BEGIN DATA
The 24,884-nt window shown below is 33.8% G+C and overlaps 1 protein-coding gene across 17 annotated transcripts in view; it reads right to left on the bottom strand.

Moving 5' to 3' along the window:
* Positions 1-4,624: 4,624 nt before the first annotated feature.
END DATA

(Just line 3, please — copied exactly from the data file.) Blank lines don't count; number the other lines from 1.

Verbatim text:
* Positions 1-4,624: 4,624 nt before the first annotated feature.